Liang Zhou will defend his proposal, entitled: "Electrothermal MEMS Mirrors and Lenses with Large Range and High Stiffness and Their Application in Two-photon Microscopy" on Thursday, February 7, at 3:00 PM in LAR 229.
UF and IMG were represented at the SPIE Photonic West 2019 in February 2019 in San Francisco, California.
A fiber scanner based on a robust Cu/W bimorph electrothermal MEMS stage (Oral)
Liang Zhou, Zhi Li, Mengyue Liang, Yanping Chen, Xiaoyang Zhang, and Huikai Xie
University of Florida
Development of an electrothermal MEMS mirror based two-photon microscopy probe (Poster)
This week, the speaker for the IMG Seminar is Dr. Jennifer A. Nichols on Predictive Biomechanical Simulations: Applications to the Musculoskeletal System:
UF and IMG will be represented at the upcoming IEEE MEMS 2019 in January 2019 in Seoul, South Korea.
A 10nm-THICK HAFNIUM ZIRCONIUM OXIDE PIEZOELECTRIC TRANSDUCER FOR EXTREME MINIATURIZATION OF INTEGRATED SENSORS AND ACTUATORS
Mayur Ghatge, Glen Walters, Toshikazu Nishida, Roozbeh Tabrizian
University of Florida, Gainesville, FL., USA.
UF and IMG were represented at the American Institute of Aeronautics and Astronautics SciTech Forum and Exposition in January 2019 in San Diego, California.
Development of a Two-Dimensional Wall Shear Stress Sensor for Wind Tunnel Applications (Oral)
B. Freidkes, D. Mills, C. Keane, L. Ukeiley, and M. Sheplak
University of Florida, Interdisciplinary Consulting Corporation, Sandia National Laboratories
A High-Temperature Optical Sapphire Pressure Sensor for Harsh Environments (Oral)
H. Zhou, D. Mills, A. Vera, A. Garraud, W. Oates, and M. Sheplak
University of Florida, Interdisciplinary Consulting Corporation, Florida State University
UF and IMG will be represented at the upcoming IEEE International Electron Device Meeting (IEDM) in December 2018 in San Francisco.
A Nano-Mechanical Resonator with 10nm Hafnium-Zirconium Oxide Ferroelectric Transducer (Oral)
M. Ghatge, G. Walters, T. Nishida and R. Tabrizian
University of Florida, USA
Dr. Arnold’s group will have an open house on Friday 11/16 at 1:00 PM in the Magnetics lab (Larsen 126). The open house is an invitation to everyone in IMG to learn about the research, the projects, and the equipments of an IMG group. Some demos will be set up in the magnetic lab, and students will discuss about their projects.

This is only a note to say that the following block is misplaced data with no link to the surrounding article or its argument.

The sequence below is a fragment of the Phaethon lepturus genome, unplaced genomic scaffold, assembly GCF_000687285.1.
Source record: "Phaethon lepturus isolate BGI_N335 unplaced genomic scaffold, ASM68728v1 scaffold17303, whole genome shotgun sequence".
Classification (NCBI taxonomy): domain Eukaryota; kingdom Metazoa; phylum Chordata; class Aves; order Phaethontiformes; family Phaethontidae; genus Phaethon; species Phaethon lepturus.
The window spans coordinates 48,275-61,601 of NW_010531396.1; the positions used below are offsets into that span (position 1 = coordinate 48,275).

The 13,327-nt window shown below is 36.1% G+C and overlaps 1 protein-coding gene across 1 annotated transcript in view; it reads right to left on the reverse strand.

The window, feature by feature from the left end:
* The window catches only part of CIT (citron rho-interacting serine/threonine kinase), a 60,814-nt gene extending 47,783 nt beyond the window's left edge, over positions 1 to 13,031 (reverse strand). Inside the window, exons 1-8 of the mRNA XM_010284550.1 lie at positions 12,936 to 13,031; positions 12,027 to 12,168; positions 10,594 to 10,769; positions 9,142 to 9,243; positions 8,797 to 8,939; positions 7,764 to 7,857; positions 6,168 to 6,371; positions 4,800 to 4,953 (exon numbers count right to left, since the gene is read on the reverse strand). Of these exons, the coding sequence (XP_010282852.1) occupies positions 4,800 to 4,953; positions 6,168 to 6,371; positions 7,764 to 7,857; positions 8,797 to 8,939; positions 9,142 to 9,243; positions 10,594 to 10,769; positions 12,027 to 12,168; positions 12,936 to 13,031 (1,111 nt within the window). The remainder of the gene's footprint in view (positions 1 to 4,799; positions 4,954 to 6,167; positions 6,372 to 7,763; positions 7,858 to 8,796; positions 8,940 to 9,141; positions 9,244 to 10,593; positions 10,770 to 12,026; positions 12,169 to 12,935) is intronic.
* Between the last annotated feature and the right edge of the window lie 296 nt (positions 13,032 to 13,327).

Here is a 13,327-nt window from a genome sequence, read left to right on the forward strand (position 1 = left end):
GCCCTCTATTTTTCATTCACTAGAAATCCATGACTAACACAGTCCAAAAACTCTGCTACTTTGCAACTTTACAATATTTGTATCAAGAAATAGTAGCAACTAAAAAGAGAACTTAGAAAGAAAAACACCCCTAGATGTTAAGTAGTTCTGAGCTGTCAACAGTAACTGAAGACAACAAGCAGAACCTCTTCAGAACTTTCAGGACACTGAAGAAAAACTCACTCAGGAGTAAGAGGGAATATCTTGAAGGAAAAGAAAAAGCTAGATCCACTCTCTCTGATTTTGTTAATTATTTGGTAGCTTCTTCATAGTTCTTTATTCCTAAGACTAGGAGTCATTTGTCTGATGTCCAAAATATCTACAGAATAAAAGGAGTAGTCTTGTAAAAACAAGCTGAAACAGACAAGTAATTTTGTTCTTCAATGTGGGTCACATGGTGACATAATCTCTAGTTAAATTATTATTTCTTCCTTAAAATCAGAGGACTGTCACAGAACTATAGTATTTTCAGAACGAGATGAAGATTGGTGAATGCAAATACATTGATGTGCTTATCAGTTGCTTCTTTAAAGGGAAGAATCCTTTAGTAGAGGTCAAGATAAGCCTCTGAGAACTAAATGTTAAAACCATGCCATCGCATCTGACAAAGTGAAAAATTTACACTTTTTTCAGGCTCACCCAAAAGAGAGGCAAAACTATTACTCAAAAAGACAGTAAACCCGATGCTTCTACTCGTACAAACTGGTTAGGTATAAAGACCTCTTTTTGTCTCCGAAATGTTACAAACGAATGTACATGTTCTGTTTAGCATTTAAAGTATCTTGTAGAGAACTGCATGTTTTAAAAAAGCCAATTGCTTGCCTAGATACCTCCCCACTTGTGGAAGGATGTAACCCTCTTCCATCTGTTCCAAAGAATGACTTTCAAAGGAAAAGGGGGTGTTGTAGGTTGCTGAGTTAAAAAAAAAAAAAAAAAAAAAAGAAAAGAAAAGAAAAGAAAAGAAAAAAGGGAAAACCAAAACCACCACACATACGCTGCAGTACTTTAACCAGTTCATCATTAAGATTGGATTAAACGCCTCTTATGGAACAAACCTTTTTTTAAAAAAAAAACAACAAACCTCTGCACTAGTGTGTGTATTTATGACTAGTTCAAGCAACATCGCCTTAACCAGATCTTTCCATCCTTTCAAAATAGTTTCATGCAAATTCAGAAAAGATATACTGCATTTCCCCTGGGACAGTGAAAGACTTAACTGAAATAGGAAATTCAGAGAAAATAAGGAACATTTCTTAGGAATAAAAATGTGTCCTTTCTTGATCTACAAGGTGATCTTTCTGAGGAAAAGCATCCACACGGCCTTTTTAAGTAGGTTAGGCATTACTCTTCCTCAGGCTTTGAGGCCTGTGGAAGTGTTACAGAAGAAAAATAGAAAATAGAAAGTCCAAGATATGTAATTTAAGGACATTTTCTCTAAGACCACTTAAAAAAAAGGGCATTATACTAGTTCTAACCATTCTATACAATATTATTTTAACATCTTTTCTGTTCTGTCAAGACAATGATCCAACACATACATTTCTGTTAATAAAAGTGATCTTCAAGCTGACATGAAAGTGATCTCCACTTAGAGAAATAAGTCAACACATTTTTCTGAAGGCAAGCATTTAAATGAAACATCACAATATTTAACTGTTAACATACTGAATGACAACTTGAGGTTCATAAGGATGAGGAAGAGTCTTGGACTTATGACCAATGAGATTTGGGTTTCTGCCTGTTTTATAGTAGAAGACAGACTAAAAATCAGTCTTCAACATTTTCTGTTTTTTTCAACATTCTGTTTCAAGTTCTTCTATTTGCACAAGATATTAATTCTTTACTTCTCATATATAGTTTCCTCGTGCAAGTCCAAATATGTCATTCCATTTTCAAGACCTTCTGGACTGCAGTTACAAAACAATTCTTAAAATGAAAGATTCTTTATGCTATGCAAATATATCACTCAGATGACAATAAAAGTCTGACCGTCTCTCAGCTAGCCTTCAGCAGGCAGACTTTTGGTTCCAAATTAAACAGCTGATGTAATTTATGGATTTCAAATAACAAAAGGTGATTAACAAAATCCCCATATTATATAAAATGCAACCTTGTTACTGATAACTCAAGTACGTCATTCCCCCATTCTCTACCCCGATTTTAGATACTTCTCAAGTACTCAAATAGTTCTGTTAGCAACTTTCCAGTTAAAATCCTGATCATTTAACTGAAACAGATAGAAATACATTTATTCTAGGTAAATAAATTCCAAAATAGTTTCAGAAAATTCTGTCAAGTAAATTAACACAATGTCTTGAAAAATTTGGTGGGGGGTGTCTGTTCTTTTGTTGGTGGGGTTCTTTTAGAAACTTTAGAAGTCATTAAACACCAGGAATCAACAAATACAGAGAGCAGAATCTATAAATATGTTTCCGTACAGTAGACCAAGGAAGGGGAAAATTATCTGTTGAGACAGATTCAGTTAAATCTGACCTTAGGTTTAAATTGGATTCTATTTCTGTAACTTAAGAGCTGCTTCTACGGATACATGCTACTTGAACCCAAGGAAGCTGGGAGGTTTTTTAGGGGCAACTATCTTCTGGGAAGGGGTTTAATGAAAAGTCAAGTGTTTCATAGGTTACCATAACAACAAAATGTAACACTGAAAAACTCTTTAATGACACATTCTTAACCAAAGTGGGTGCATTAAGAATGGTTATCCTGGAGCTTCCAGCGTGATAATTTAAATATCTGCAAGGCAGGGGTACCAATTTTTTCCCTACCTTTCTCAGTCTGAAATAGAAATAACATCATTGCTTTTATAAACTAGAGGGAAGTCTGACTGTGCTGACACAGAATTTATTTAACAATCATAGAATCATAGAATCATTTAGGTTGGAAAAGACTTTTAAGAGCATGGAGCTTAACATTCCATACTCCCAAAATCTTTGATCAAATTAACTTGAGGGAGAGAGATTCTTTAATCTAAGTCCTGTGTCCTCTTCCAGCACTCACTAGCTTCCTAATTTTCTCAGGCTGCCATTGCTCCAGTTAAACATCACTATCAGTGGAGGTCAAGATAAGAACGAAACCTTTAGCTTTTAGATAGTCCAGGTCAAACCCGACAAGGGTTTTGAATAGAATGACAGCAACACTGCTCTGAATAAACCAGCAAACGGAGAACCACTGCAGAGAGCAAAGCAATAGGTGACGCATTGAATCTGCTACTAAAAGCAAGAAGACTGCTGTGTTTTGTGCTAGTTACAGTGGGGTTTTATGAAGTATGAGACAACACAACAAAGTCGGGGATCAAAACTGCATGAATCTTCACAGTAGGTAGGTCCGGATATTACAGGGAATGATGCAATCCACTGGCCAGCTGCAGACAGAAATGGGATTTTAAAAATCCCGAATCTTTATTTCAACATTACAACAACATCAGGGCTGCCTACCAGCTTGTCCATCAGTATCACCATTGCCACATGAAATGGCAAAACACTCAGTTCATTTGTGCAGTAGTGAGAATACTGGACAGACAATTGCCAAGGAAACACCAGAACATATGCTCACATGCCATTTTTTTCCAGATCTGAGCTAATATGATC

- Nicolas Garraud: Electrodynamic wireless power transfer (EWPT).
- Keisha Castillo-Torres: Bio-applications of the rotational dynamics setup and magnetic microdiscs.
- Connor Smith: Vibrating sample magnetometer (VSM) general overview and demo.
- Yuzheng Wang: Characterization of electro-permanent magnet (EPM) samples using the VSM.
- Jacob Ewing: Screen-printed magnetic films for MEMS.
Nicolas Garraud will defend his dissertation, entitled: "Characterization of the Rotational Dynamics of Magnetic Particles in Suspension " on Tuesday, 11/13, at 3:00 PM in NEB 409. Refreshments will be provided.
This week, the speakers for the IMG Seminar are:
- Dr. Chelsea Simmons on Cells as Microsystems
- Jacob Amontree (Dr. Fan's group) on Capillary Force Driven Single-Cell Spiking Apparatus for Studying Circulating Tumor Cell
Cells as Microsystems. Successful integration of MEMS with biomedicine requires an intimate understanding of biophysiological processes. Dr. Simmons will describe tools at the micro and mesoscale she uses to study these processes, including cells themselves! Specific applications in cancer and regeneration will be highlighted.
Capillary Force Driven Single-Cell Spiking Apparatus for Studying Circulating Tumor Cell. The characterization of single cells within heterogeneous populations has great impact on both biomedical sciences and cancer research. By investigating cellular compositions on a broad scale, pertinent outliers may be lost in the sample set. Alternatively, an investigation focused on the behavior of specific cells, such as circulating tumor cells (CTCs), will reveal genetic biomarkers or phenotypic characteristics associated with cancer and metastasis. On average, CTC concentration in peripheral blood is extremely low, as few as one to two per billion of healthy blood cells. Consequently, the critical element lacking in many methods of CTC detection is accurate cell capture efficiency at low concentrations. To simulate CTC isolation, researchers usually spike small amounts of tumor cells to healthy blood for separation. However, spiking tumor cells at extremely low concentrations is challenging in a standard laboratory setting. We report our study on an innovative apparatus and method designed for low-cost, precise, and replicable single-cell spiking (SCS).
Come learn about the exciting research done by Dr. Yoon's group! The students and research topics are below.
Benton 210 (E-Test)
- Seahee Hwangbo - Through-glass via wireless communications and metaconductors
- Renuka Bowrothu - Through-glass via 5G components and technology
- Timothy Clingenpeel - Metaconductor theory, simulation, reliability, and tunability
Benton 237C (Litho-Lab)
- Todd Schumann - RF and optical applications of perovskite ferroelectric materials; smart mouthguard